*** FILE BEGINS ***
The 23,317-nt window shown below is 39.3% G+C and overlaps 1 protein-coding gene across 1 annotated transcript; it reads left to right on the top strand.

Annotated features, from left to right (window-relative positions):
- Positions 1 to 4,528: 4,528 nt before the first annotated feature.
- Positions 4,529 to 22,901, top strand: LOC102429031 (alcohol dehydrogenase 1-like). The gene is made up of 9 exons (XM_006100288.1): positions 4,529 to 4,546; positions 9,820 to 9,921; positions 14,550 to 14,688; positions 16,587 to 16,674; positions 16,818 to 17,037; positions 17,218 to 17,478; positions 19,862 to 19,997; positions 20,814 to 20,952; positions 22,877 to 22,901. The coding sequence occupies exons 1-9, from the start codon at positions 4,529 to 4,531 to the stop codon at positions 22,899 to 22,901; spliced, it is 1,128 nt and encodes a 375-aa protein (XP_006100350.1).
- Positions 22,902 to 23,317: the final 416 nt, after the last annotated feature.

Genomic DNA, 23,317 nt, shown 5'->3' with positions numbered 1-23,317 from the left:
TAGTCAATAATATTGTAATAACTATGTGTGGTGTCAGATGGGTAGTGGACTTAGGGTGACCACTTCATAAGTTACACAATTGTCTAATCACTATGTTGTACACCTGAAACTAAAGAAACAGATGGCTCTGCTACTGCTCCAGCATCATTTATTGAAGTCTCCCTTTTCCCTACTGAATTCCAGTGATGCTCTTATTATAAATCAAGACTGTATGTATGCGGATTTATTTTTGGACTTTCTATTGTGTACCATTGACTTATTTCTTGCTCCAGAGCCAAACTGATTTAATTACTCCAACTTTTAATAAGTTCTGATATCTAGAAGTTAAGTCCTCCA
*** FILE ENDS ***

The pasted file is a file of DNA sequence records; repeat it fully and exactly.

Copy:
The 23,317-nt window shown below is 39.3% G+C and overlaps 1 protein-coding gene across 1 annotated transcript; it reads left to right on the top strand.

Annotated features, from left to right (window-relative positions):
- Positions 1 to 4,528: 4,528 nt before the first annotated feature.
- Positions 4,529 to 22,901, top strand: LOC102429031 (alcohol dehydrogenase 1-like). The gene is made up of 9 exons (XM_006100288.1): positions 4,529 to 4,546; positions 9,820 to 9,921; positions 14,550 to 14,688; positions 16,587 to 16,674; positions 16,818 to 17,037; positions 17,218 to 17,478; positions 19,862 to 19,997; positions 20,814 to 20,952; positions 22,877 to 22,901. The coding sequence occupies exons 1-9, from the start codon at positions 4,529 to 4,531 to the stop codon at positions 22,899 to 22,901; spliced, it is 1,128 nt and encodes a 375-aa protein (XP_006100350.1).
- Positions 22,902 to 23,317: the final 416 nt, after the last annotated feature.

Genomic DNA, 23,317 nt, shown 5'->3' with positions numbered 1-23,317 from the left:
TAGTCAATAATATTGTAATAACTATGTGTGGTGTCAGATGGGTAGTGGACTTAGGGTGACCACTTCATAAGTTACACAATTGTCTAATCACTATGTTGTACACCTGAAACTAAAGAAACAGATGGCTCTGCTACTGCTCCAGCATCATTTATTGAAGTCTCCCTTTTCCCTACTGAATTCCAGTGATGCTCTTATTATAAATCAAGACTGTATGTATGCGGATTTATTTTTGGACTTTCTATTGTGTACCATTGACTTATTTCTTGCTCCAGAGCCAAACTGATTTAATTACTCCAACTTTTAATAAGTTCTGATATCTAGAAGTTAAGTCCTCCA